Detroit has long been a hotbed of activism.
From the civil rights protests of the 1960s to the labor union movement, Detroit took to the streets in ways most cities never have.
The last few years have been no exception. Detroiters have taken to the streets to oppose the state financial takeover, to rally in support of Trayvon Martin and to express disgust with predatory lending practices.
Photographer Emily Lockhart was there to capture it all with poignant black-and-white images. A photography student at the College for Creative Studies in Midtown, Lockhart is featuring the photos in her senior thesis, “Detroit: An Activist.”
Here is how Lockhart explains it in her artist’s statement:
Bankruptcy, a ten letter word that no family, business, or even city ever wants to hear. It is a word that means failure, but it can also mean hope. Hope for new beginnings and a new way of life that could change the way a person or group of people function and thrive.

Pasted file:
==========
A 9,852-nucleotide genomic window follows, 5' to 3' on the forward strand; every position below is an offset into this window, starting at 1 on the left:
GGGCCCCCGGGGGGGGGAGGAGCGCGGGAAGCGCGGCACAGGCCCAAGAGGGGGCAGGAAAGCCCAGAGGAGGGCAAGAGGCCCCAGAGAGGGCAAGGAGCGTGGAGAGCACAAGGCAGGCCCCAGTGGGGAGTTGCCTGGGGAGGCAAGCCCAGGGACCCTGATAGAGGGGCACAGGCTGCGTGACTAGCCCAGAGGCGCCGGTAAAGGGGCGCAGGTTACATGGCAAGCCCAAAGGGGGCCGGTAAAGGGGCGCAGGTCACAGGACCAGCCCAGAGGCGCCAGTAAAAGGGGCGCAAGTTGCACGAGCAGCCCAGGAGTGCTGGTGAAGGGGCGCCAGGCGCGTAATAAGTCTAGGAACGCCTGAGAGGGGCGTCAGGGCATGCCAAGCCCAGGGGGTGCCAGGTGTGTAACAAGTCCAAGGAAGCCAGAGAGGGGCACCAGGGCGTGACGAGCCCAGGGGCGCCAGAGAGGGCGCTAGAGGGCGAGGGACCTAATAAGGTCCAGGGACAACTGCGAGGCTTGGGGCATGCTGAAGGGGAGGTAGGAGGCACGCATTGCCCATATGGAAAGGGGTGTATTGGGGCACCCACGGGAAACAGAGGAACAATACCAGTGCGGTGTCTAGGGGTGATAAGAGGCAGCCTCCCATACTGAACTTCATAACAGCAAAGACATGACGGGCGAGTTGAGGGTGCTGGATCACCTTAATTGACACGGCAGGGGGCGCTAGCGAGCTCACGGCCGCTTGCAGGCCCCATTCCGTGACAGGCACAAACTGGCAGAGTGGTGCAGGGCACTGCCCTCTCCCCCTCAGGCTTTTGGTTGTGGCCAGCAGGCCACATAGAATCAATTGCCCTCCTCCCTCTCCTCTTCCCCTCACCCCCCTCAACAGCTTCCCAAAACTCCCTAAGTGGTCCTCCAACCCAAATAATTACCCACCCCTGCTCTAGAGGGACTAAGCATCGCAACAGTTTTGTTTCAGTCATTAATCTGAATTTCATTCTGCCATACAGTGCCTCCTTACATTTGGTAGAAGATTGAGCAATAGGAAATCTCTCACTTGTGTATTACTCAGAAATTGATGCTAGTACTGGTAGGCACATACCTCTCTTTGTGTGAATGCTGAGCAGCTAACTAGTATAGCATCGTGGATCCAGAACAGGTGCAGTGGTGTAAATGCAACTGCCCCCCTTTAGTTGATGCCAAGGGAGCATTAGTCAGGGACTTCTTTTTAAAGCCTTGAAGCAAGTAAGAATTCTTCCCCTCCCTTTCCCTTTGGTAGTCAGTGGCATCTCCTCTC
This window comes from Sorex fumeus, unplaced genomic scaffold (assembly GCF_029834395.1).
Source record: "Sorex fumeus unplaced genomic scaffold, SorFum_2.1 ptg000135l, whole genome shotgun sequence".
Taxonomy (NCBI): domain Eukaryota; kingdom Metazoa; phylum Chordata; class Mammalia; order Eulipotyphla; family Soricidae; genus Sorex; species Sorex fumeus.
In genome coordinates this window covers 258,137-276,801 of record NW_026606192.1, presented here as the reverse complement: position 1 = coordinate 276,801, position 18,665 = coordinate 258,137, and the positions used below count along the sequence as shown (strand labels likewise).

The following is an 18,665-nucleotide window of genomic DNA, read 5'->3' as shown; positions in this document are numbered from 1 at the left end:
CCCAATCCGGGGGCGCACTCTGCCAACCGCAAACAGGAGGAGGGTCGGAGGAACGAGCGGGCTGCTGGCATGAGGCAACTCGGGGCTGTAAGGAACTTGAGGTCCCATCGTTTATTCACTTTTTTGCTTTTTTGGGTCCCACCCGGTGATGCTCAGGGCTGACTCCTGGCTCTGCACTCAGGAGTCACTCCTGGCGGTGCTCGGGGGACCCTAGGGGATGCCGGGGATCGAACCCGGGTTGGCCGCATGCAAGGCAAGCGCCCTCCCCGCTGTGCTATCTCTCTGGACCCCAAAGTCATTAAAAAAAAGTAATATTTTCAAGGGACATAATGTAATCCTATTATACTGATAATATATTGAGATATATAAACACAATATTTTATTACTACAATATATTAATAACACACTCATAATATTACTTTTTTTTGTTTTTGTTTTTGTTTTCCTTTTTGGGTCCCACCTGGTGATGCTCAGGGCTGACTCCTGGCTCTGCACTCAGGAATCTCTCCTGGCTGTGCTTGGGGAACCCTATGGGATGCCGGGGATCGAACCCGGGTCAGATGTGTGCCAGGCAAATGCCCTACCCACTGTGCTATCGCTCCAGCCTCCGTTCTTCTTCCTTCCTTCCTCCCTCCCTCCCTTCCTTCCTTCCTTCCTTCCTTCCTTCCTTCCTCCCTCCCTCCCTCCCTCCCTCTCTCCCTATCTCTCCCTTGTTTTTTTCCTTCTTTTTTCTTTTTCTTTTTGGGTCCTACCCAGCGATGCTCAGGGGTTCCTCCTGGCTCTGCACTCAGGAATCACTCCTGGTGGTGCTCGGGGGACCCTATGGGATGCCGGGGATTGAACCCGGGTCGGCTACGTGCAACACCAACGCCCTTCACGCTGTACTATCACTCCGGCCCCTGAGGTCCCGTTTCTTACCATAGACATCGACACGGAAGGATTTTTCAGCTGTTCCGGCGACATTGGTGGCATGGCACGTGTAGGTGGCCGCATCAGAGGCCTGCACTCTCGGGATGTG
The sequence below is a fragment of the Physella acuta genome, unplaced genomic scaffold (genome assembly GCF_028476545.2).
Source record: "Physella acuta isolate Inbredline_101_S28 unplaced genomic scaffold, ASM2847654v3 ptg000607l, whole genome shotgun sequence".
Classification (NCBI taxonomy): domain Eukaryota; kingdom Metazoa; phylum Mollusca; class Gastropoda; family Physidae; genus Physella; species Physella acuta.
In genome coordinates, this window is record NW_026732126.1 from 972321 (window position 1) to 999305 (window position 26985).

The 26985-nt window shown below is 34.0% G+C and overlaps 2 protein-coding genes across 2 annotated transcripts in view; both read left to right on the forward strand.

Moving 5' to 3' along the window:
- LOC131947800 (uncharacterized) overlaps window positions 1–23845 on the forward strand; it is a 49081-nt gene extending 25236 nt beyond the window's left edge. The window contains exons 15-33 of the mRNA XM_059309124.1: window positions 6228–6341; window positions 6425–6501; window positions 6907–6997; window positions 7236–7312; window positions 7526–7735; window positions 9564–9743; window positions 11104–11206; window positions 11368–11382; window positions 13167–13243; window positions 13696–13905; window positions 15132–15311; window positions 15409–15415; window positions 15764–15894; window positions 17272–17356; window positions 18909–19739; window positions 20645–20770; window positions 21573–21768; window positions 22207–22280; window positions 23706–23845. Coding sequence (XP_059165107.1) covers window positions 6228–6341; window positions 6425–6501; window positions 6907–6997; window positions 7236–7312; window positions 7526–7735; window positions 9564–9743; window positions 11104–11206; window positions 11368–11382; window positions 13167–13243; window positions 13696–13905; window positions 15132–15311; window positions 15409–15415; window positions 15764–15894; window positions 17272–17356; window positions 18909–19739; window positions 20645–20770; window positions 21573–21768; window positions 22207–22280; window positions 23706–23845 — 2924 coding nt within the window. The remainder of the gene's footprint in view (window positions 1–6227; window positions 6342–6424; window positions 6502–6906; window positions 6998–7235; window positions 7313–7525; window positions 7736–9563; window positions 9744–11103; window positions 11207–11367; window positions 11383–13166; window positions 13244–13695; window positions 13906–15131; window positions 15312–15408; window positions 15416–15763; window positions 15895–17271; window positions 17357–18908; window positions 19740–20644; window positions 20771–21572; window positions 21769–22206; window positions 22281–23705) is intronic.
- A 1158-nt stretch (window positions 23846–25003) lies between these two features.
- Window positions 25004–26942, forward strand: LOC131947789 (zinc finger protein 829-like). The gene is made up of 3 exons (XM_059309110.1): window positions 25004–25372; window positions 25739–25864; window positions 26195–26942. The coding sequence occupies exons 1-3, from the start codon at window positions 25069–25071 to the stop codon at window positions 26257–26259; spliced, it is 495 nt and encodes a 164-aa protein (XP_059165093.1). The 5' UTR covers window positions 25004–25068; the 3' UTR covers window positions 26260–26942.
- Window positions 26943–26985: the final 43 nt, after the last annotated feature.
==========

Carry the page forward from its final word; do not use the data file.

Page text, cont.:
On July 18th 2013, Detroit became the largest municipality in U.S history to declare bankruptcy, taking an already struggling city by shock and turning their world upside down. In spite of overwhelming odds, the people of Detroit and its surrounding suburbs are refusing to back down in a glorious attempt to save the city they love.
The work in this series is an observation of the most dedicated of citizens as they make an attempt, through demonstrations and marches, to change not only the city of Detroit but the rest of the country as well.
Steve Neavling lives and works in Detroit as an investigative journalist. His stories have uncovered corruption, led to arrests and reforms and prompted FBI investigations.